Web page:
Papers (1952-1956) consisting of correspondence, reports, photographs, agricultural problems, Iraqi politics, newspapers, clippings, tobacco specialists, photographs.
Charles B. Darden, a tobacco farmer of Ahoskie, North Carolina, spent over four years in Iraq with the U.S. International Cooperative Administration as a Tobacco Specialist (1952-1955); and as an Agricultural Extension Advisor (1955-1956). As a Tobacco Specialist, he acted as Director of the Tobacco Improvement project of the Iraq Tobacco Monopoly in the Ministry of Economics. In addition to formulating policy, he coordinated, supervised, and trained Iraqis in the techniques of production, marketing, and storage of tobacco. In his work as a Agricultural Extension Advisor, Darden advised and assisted the Director of Agriculture in supervising crops and the harvesting, storage, and grading of crops for market.
Correspondence touches upon economic and political factors affecting Iraq, particularly as it involved the Kurdistanese people of the northeastern region of the country. One letter (1953) pertains to citizenship problems of a naturalized U.S. citizen who was involved in shipping airplanes through Egypt to Ethiopia after World War II. Other correspondence is between Darden and Iraqi and U.S. governmental agencies concerning basic agricultural problems and programs. Correspondence is included between the Iraqi government and the Bahnson Company of Winston-Salem, N.C., which was contracted to install humidifying equipment for tobacco storage.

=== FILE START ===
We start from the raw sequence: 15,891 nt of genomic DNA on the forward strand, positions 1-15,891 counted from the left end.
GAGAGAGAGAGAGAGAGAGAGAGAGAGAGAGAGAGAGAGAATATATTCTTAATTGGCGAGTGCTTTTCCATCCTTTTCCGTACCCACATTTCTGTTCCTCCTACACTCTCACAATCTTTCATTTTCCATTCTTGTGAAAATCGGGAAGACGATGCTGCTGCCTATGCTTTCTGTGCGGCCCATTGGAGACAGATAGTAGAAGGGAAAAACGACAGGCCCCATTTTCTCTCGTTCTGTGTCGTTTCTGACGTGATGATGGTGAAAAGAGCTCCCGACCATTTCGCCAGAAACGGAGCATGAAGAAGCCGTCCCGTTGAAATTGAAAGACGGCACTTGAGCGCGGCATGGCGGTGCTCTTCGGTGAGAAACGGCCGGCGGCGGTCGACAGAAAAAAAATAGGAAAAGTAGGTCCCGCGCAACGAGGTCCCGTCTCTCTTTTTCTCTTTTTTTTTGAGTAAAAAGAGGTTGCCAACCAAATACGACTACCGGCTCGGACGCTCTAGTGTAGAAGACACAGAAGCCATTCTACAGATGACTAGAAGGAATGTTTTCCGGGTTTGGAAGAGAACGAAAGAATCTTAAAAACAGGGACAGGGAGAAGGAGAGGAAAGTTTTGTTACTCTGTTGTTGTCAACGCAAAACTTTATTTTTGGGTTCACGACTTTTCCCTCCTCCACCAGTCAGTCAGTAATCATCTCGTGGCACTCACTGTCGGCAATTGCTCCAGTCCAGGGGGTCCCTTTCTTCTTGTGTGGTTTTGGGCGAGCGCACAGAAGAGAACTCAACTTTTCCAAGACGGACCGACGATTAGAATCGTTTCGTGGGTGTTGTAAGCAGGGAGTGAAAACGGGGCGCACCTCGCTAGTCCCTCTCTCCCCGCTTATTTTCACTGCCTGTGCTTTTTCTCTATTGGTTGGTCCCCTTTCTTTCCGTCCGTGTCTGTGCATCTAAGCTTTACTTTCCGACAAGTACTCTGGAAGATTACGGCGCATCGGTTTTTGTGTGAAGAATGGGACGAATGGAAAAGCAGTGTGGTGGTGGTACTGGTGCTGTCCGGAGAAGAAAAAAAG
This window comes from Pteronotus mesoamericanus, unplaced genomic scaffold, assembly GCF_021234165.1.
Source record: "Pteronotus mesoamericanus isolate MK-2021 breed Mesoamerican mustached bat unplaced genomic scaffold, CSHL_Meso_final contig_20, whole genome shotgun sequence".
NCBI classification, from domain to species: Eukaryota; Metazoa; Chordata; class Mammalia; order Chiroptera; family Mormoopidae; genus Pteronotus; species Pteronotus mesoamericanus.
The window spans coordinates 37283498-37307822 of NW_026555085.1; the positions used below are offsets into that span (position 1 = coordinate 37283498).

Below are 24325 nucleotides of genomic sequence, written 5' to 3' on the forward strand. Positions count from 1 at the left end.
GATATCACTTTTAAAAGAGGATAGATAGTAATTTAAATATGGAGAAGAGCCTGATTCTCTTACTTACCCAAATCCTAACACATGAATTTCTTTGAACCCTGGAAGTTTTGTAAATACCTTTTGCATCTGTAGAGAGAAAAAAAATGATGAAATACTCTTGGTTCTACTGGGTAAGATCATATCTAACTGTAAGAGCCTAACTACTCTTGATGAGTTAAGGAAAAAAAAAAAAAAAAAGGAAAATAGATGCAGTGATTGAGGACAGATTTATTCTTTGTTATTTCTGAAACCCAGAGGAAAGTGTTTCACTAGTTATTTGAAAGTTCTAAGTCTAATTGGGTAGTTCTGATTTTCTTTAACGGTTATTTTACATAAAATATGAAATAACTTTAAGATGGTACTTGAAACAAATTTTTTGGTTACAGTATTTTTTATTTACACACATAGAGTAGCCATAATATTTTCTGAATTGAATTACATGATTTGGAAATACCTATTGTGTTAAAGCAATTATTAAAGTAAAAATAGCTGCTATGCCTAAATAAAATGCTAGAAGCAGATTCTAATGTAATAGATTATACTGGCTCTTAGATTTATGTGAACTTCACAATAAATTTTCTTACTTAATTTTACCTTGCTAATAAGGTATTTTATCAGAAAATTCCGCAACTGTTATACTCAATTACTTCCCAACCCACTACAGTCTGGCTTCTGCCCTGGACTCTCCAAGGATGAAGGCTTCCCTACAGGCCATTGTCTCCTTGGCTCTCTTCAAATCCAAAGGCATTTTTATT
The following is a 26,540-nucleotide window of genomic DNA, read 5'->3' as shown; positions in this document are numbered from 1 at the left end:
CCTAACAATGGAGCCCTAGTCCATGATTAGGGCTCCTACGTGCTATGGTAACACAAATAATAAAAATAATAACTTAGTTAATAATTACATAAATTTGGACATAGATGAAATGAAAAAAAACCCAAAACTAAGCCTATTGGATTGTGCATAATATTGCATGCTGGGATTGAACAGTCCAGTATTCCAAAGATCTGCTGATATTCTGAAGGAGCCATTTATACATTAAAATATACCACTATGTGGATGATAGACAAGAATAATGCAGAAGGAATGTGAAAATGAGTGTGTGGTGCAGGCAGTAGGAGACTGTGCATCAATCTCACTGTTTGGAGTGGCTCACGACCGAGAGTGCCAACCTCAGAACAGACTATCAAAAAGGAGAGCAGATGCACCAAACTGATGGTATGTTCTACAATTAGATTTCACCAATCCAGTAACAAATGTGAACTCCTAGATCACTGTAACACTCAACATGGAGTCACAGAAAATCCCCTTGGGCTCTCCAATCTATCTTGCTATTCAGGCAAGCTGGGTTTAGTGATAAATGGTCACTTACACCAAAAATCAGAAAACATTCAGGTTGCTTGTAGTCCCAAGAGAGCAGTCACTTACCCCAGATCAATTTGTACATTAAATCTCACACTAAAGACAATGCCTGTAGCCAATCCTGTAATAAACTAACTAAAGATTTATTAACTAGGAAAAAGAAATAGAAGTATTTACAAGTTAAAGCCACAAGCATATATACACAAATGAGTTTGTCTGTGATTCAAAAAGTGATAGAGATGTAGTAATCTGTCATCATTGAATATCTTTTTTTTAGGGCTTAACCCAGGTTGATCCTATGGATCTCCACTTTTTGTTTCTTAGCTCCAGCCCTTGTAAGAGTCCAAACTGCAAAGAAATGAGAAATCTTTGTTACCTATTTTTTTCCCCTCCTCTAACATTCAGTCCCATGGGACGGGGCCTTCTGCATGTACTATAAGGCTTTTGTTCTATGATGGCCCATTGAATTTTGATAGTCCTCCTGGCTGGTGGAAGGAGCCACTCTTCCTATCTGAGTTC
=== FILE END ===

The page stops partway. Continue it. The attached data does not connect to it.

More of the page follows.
Numerous monthly reports concern agricultural problems resulting in a poor quality of tobacco. Primarily involved are climatic conditions, such as heavy rains and extreme dryness; antiquated planting and growing practices; lack of machinery; and improper storage methods. Reports tell of crushed and broken tobacco, seedbed problems, and the desirability of improving local strains. Other reports reflect Iraqi politics and government during the 1950's. Various programs are suggested to alleviate these problems, including the humidification of tobacco storage houses, the employment of U.S. and Greek tobacco specialists, and the sending of men to the U.S. and Turkey to study agricultural methods.
Also of significance are several newspaper clippings concerning Mr. Darden's work; an Iraqi newspaper; a tourist map of Iraq (in oversize file); several photographs of Mr. Darden's associates and various locales in Iraq; and a publication of the Food and Agriculture Organization of the United Nations, entitled Report of the FAO Mission to Yemen.
Gift of Mr. Darden, Washington, D.C.
Processed by C. Harrison, February 1975
Encoded by Apex Data Services
Literary rights to specific documents are retained by the authors or their descendants in accordance with U.S. copyright law.